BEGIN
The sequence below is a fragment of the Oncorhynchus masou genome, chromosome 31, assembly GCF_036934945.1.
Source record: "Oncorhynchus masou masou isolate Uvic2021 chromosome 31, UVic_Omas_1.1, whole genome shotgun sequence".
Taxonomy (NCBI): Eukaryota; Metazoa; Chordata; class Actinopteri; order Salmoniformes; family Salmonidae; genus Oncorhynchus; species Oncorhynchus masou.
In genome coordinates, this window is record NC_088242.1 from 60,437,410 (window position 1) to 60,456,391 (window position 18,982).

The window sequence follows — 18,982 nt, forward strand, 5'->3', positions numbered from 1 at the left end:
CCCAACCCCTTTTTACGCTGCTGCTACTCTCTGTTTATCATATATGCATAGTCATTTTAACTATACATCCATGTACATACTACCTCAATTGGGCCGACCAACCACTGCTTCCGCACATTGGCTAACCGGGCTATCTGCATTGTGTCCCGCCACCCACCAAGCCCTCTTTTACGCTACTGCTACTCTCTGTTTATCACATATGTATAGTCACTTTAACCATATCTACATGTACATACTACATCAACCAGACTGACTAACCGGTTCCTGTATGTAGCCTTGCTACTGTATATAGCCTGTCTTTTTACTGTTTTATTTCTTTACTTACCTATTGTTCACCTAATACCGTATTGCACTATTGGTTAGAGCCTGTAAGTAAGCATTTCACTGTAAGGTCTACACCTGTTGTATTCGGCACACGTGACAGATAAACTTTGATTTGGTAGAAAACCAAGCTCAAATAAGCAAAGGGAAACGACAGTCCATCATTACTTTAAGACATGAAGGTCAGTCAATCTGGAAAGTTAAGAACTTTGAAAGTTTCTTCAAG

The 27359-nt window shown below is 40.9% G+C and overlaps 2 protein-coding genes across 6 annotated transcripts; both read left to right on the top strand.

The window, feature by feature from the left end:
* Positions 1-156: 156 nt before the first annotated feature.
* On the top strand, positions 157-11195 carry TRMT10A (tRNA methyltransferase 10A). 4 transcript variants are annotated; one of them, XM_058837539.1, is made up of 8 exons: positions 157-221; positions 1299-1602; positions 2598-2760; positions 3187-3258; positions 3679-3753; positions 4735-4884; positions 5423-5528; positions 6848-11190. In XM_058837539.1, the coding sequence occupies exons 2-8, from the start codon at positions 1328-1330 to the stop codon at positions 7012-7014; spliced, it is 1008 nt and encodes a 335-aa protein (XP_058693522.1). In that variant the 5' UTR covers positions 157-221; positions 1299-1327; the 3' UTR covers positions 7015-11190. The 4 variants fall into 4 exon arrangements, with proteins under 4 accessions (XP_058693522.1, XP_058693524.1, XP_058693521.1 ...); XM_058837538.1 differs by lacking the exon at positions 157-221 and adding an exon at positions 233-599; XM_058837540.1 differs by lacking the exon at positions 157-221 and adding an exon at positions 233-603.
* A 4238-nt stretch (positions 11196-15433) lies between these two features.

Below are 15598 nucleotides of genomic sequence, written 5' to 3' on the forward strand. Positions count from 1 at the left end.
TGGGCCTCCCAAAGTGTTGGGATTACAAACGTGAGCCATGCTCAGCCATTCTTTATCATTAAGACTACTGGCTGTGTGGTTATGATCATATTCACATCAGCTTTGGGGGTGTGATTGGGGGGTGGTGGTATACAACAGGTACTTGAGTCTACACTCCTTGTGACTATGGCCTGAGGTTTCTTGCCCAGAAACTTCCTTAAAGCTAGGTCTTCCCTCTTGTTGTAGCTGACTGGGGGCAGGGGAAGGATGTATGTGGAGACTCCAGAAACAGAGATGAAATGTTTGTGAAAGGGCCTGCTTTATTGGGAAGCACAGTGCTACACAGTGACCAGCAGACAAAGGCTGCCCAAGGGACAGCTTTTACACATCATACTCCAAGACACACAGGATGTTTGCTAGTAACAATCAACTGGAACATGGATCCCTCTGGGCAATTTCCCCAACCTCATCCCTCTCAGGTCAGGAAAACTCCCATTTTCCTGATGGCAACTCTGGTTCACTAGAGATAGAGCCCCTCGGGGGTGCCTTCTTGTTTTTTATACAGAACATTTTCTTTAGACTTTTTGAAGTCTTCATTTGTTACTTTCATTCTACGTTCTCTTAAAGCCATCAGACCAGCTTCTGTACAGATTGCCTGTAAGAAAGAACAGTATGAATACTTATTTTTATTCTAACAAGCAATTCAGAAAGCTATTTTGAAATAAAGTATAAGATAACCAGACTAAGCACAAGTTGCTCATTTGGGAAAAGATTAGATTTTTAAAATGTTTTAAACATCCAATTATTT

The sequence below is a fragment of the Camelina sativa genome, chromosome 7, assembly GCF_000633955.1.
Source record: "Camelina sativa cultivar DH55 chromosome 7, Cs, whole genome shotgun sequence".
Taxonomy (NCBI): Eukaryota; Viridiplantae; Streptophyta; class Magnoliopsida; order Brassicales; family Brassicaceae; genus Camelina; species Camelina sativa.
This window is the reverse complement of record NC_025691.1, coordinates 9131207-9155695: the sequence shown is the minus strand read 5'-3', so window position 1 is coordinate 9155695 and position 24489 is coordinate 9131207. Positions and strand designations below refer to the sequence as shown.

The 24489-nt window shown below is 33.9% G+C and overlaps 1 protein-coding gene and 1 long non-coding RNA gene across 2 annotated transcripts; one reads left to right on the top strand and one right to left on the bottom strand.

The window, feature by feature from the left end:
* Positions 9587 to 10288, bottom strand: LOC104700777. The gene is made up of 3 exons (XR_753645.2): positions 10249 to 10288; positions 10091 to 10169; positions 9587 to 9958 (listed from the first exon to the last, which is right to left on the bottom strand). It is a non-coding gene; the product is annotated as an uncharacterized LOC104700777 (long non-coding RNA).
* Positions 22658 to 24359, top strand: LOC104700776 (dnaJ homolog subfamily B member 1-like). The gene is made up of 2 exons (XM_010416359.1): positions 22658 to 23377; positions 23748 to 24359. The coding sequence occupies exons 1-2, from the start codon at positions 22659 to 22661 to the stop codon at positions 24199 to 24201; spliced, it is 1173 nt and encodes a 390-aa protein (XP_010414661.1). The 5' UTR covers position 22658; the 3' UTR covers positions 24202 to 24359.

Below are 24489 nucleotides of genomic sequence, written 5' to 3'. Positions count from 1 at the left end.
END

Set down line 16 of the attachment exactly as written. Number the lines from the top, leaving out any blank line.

Taxonomy (NCBI): Eukaryota; Viridiplantae; Streptophyta; class Magnoliopsida; order Brassicales; family Brassicaceae; genus Camelina; species Camelina sativa.